Thursday, November 24, 2016

Trumped Up Trade Policy

Brad DeLong challenges Donald Trump on his claims regarding trade policy:
In the United States 24% of nonfarm workers were manufacturing workers in 1971. It's 8.6% today. Maybe it would be 9% if NAFTA has not been negotiated and if China had not joined the WTO, but maybe it would still be 8.6%--analysts disagree on trade expansion vs. trade diversion here.
Granted but let’s go further. The standard Mundell-Fleming model notes that under floating exchange rates, trade protection tends to appreciate the currency which virtually offsets any benefits to net exports from the trade protection. Of course one might wonder if there is anything one could do to alter net exports to which Brad adds a little more wisdom:
Maybe it would be 12% if the United States had followed Japan's and Germany's roads of being high-savings low-currency value countries focused on nurturing their communities of engineering excellence, rather than running the Reagan and Bush 43 deficits and combining that with a focus on financialization and a strong-dollar policy. I certainly think that would have been a better policy road for the United States. But it gets you only to 12% at most--not back to 24%.
Again – the standard Mundell-Fleming result. Germany and Japan’s policies have been the reverse of the disastrous mix of tight monetary policy and excessive fiscal stimulus we witnesses in the early 1980’s, which led to a massive appreciation of the dollar and a massive decline in net exports. While I’m all for a large public infrastructure stimulus, let’s not overdo fiscal stimulus by also providing massive tax cuts for the rich. If the President elect wants to see more net exports, he should stop asking the Federal Reserve to raise interest rates. Trade restrictions are not the answer – a more intelligent mix of fiscal and monetary policy is.


Anonymous said...

Let's stop calling it a strong dollar or weak dollar. Let's call it an expensive dollar or a cheap dollar. Strong implies good. Good for whom?

Owen Paine said...

Hopeless muddle

Yes an optimal industrial policy for the United States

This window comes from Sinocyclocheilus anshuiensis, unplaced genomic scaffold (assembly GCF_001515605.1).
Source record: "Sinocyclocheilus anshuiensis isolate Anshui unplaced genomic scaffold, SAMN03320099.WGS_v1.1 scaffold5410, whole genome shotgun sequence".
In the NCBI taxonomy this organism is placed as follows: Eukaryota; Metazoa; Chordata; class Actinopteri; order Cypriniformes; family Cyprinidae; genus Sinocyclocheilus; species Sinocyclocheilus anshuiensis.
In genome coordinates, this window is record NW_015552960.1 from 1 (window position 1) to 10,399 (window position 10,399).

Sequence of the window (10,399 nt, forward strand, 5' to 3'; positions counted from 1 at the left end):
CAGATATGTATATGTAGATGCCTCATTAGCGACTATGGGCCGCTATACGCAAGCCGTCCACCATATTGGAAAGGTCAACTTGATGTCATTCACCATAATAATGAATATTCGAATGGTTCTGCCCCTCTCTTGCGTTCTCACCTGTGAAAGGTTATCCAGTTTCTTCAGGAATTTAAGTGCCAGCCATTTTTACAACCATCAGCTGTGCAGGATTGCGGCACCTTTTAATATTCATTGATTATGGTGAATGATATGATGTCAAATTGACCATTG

Should not be about industrial employment max

Balanced industrial trade as a domestic goal
above and beyond over all trade balance
Requires long run domestic economic developmental justifications
Job scarcity and wage share dynamics are a complex product of macro policy

Up shot
Maximal numbers of Jobs can be generated with adequate macro policy
And this can be accomplished regardless of the sectoral distribution of net jobs

High paying jobs ?

A supportive macro policy is necessary if not sufficient
First step
End the reserve army of the unemployed

Abolish the policy cycle
Kill NAIRU nomics

Btw pgl

Invoking Mundell ... Has its limits

Conflating selected comp stat tendencies
with certain dynamic outcomes
Is Typical cue ball casuistry

Other factors can easily overwhelm the tendency of an improved trade balance
To lift forex and counter tariffs

Policy can squelch Mundell
Policy Including deliberate countervailing interest rate management
For example

Yes this generates its own set of additional tasks
But such is the dynamic processes

A juggler can walk with more balls then he can carry in his hands

Speaking of balls
If any one bothers to read this dash off

A pro job class macro Policy should be obvious
To anyone

Start with
A macro policy of Super tight job markets in perpetuity

Certainly accomplished
Thru adequate fiscal / credit policies

And if we get wage push inflation ?

Grow a pair comrade

Impose Lerner mark up markets



Go ahead and hide behind Crackpot realism

But never contend the possible is impossible
When state power
in "enemy class hands "
is all that blocks the resolution
of current class dilemmas

Yes we can achieve Trade balance

Forex management
and if it's necessary to get there fast
Buffet import chits

Nonsense about fiscal constraint not withstanding

ProGrowthLiberal said...

Gee Paine is back insisting one should never pay attention to the model of his mentor as Paine can toss out all sorts of muddle as he calls the Mundell model itself hopeless muddle. Ahem.